This is our first look at one of Elon Musk's Boring tunnels

Not content with changing the way we drive our cars, power our homes and head to space, Elon Musk also wants to consign traffic jams to the history books with a network of underground tunnels in the world's biggest cities – and he's just shared a picture of one of those tunnels for the first time.

Posted on Instagram, the tunnel is part of a test project being set up close to SpaceX headquarters in Hawthorne, Los Angeles, with the permission of the local authorities. The idea is to see whether Musk's new Boring company can really build tunnels at a lower cost and with greater efficiency than everyone else.

If the grand vision of a tunnel network does become a reality, you'll be able to have your motor vehicle lowered into the underground network and propelled down a series of tracks to help you beat the worst of the rush-hour traffic.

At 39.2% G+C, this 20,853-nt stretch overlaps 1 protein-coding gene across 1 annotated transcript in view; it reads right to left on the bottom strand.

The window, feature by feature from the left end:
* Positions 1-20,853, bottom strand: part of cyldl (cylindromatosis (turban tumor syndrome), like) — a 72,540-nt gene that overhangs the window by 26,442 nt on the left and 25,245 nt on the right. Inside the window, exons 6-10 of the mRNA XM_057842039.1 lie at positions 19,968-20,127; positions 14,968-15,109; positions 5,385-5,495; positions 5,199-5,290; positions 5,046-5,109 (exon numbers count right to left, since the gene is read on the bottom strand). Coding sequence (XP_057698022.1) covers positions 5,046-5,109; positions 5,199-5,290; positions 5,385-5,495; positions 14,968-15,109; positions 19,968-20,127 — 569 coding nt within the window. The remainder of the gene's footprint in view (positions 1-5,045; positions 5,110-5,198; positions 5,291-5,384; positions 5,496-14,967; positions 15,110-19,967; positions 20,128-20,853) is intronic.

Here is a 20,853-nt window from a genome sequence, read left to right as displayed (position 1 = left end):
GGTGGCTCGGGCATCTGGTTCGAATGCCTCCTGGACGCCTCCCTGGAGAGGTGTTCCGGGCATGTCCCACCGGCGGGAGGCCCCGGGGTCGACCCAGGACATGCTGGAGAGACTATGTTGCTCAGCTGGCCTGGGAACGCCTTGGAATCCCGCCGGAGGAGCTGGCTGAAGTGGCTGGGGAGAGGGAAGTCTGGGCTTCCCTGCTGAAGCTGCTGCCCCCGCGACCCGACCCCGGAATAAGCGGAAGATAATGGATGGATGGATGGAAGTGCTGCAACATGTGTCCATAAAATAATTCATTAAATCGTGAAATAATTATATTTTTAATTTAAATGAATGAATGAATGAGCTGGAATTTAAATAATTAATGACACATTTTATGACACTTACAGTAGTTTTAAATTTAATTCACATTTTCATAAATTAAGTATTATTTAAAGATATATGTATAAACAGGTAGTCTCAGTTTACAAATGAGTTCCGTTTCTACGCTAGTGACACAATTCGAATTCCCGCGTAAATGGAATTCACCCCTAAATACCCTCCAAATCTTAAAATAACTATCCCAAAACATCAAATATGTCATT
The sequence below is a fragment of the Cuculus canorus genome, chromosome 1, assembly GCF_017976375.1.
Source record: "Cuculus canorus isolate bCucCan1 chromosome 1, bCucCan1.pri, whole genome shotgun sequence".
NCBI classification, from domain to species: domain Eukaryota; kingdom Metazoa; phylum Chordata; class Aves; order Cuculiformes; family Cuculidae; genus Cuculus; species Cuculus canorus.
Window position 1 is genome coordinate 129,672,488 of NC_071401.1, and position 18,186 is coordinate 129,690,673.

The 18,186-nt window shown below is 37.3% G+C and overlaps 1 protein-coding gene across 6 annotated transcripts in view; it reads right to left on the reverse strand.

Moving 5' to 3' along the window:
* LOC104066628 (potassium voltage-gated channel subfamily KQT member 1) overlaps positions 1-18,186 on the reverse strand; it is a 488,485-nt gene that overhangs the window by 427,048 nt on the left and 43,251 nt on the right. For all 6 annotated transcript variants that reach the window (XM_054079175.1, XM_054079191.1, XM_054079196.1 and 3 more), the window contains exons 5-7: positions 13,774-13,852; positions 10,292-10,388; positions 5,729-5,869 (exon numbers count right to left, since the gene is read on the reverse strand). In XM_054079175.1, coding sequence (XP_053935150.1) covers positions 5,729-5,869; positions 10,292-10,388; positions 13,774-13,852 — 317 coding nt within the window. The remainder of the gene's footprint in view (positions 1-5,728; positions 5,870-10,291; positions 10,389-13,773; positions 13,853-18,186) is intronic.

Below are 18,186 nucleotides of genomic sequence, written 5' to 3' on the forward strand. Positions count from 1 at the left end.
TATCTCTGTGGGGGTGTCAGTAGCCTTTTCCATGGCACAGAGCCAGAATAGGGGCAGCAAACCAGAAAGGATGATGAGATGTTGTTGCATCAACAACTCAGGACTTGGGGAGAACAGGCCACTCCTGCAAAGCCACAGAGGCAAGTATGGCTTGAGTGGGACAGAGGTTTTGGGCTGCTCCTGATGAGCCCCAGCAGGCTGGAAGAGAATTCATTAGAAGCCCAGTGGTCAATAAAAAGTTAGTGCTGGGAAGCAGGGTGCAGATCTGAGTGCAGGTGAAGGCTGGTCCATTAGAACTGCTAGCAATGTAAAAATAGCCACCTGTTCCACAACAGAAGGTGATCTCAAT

Testing, testing

As notable as the picture is for being the first underground image shared by Musk, it doesn't reveal too much about his company's plans – you can see the lighting, wiring and wall panels in place, as well as some kind of track, though it's likely that a tunnel designed for public use would look significantly different to this.

Musk seems confident that his tunnel network idea has potential, and could significantly cut travel times, though he has warned that getting the necessary regulatory approval could be tricky. Another test site was recently given the go-ahead in Maryland.

Musk's social media feeds appear to be the best place to stay up to date with everything the Boring company is up to.

David Nield
Freelance Contributor

Dave is a freelance tech journalist who has been writing about gadgets, apps and the web for more than two decades. Based out of Stockport, England, on TechRadar you'll find him covering news, features and reviews, particularly for phones, tablets and wearables. Working to ensure our breaking news coverage is the best in the business over weekends, David also has bylines at Gizmodo, T3, PopSci and a few other places besides, as well as being many years editing the likes of PC Explorer and The Hardware Handbook.